Legislative Assembly for the ACT: 2003 Week 2 Hansard (4 March) . . Page.. 439 ..
MS TUCKER (continuing):
vehicles. If we want to add anything they own to the penalty for a whole range of crimes, then let us be up-front about it and amend the Crimes Act.
Mr Stanhope gave examples of certain crimes which he said were heinous crimes and, as such, should all be included in this bill. But I have always understood that the rationale and justification for this bill have always related to organised crime-to corporate fraud and complex crime. That is why we have this particular legislative response, which does, as I have said, undermine some basic principles but which is justified because it deals with very complex crime.
We are moving into a very different range of crimes-I am not necessarily saying that they are not serious crimes-with this legislation and I do not think there is justification for that. As I said, the main justification is the need to combat corporate and organised crime. I understand that that was the main justification raised in the national discussion as well.
MS DUNDAS (12.02): The ACT Democrats will be supporting this minor change. Proximity, either temporal or spatial, is not proof that an asset is due to profits of crime and the onus should be on the territory or their agency to prove that the asset is tainted property. For example, confiscating a vehicle following a house-breaking incident does not necessarily mean that the car was a proceed of crime, and the definition should be changed appropriately. Hence, I will be supporting this amendment.
MRS CROSS (12.03): Mr Speaker, I have read the Greens' amendments and I will be supporting their amendment No 1. The seriousness of this bill cannot be overstated. However, it is important that, in attempting to deal with the seriousness, we do not allow overkill.
Clause 10 (2) is too broad because it refers to "any property found in the possession of an offender at the time of, or immediately after, the commission of the offence", and is taken to be property that was "used, or was intended by the offender to be used, in relation to the commission of the offence, unless the contrary is established by the offender". My concern is that these provisions may unfairly include the property of the innocent members of an offender's family. This provision is, therefore, too broad and, accordingly, I will be supporting Ms Tucker's amendment No 1.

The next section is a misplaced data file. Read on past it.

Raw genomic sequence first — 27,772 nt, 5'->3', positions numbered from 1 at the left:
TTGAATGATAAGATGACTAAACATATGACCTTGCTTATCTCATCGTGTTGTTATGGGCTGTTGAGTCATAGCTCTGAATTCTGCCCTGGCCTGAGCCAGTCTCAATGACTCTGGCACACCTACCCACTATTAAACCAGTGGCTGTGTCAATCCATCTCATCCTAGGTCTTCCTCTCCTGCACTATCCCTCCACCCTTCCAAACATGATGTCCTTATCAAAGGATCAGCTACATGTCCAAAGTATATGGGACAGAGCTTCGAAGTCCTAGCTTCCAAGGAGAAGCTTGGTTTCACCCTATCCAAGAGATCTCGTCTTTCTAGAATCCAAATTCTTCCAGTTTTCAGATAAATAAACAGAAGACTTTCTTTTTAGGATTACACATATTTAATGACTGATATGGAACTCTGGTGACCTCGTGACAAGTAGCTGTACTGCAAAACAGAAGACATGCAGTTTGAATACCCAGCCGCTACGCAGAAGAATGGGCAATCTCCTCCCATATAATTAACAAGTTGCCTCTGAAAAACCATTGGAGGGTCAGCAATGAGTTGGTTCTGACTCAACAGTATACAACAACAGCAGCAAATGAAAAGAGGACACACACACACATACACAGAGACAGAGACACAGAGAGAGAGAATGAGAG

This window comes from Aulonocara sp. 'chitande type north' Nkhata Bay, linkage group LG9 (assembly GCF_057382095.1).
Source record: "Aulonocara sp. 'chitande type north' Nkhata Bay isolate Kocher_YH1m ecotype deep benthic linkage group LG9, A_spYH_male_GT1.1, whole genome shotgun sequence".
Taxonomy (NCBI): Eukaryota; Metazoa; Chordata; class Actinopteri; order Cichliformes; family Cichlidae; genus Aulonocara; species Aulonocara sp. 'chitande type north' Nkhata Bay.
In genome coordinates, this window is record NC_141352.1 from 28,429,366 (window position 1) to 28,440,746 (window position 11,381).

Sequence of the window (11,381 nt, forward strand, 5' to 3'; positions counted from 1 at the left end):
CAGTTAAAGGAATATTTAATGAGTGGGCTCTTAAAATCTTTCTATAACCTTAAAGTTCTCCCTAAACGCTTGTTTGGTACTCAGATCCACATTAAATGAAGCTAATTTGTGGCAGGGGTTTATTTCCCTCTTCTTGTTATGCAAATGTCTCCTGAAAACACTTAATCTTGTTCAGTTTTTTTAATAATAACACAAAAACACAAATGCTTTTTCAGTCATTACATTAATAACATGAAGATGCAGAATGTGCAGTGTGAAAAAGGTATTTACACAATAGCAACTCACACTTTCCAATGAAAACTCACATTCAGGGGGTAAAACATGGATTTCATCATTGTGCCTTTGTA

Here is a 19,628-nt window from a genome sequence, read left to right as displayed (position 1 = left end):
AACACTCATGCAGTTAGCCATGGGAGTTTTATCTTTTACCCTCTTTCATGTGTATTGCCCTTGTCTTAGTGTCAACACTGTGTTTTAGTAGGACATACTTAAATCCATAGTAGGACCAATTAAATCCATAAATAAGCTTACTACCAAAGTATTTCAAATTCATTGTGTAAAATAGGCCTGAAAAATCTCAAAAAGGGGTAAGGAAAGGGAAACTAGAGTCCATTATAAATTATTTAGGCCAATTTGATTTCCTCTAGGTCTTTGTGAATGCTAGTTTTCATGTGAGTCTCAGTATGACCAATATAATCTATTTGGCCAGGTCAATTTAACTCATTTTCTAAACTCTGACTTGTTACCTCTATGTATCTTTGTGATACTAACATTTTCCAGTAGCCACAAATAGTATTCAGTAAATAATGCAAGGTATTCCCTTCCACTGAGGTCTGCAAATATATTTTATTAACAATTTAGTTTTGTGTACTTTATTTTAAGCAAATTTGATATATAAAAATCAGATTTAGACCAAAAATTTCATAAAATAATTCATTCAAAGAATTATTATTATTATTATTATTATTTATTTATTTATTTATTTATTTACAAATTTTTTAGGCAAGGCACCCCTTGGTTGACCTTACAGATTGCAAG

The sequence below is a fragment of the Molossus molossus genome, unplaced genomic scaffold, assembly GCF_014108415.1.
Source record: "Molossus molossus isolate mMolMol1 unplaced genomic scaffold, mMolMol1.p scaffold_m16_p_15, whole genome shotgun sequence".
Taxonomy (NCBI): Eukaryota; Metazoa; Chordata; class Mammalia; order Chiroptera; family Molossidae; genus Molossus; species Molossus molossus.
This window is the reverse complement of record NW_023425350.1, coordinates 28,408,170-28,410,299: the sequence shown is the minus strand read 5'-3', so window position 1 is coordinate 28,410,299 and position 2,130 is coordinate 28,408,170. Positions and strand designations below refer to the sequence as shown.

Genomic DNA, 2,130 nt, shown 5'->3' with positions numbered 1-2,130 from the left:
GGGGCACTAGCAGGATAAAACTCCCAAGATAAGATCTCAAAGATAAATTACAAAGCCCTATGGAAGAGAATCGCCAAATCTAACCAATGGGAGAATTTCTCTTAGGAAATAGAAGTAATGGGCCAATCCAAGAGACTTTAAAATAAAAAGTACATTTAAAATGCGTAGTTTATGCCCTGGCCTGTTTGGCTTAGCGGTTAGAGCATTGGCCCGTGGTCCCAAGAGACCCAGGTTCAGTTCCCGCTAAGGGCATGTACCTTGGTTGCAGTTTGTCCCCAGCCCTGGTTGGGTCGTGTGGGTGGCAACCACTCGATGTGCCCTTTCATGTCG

MR STEFANIAK (12.04): Mr Speaker, the opposition will be opposing Ms Tucker's amendment. When I spoke during the in-principle stage of the bill I indicated that this bill basically replicates a Commonwealth bill and dovetails with what New South Wales and Victoria are already doing; that it is not nearly as severe as the Western Australian bill, which is going to be adopted by the Northern Territory and Tasmania; and that Queensland is going to adopt our bill.
I think it would be a retrograde step to take out clause 10 (2). I just draw to the attention of members looking to support the amendment that the subclause contains the proviso "unless the contrary is established by the offender". I appreciate that those members probably do not know what happens in a court, but those words mean that if the offender can show that, on the balance of probability, the car that just happened to be used was in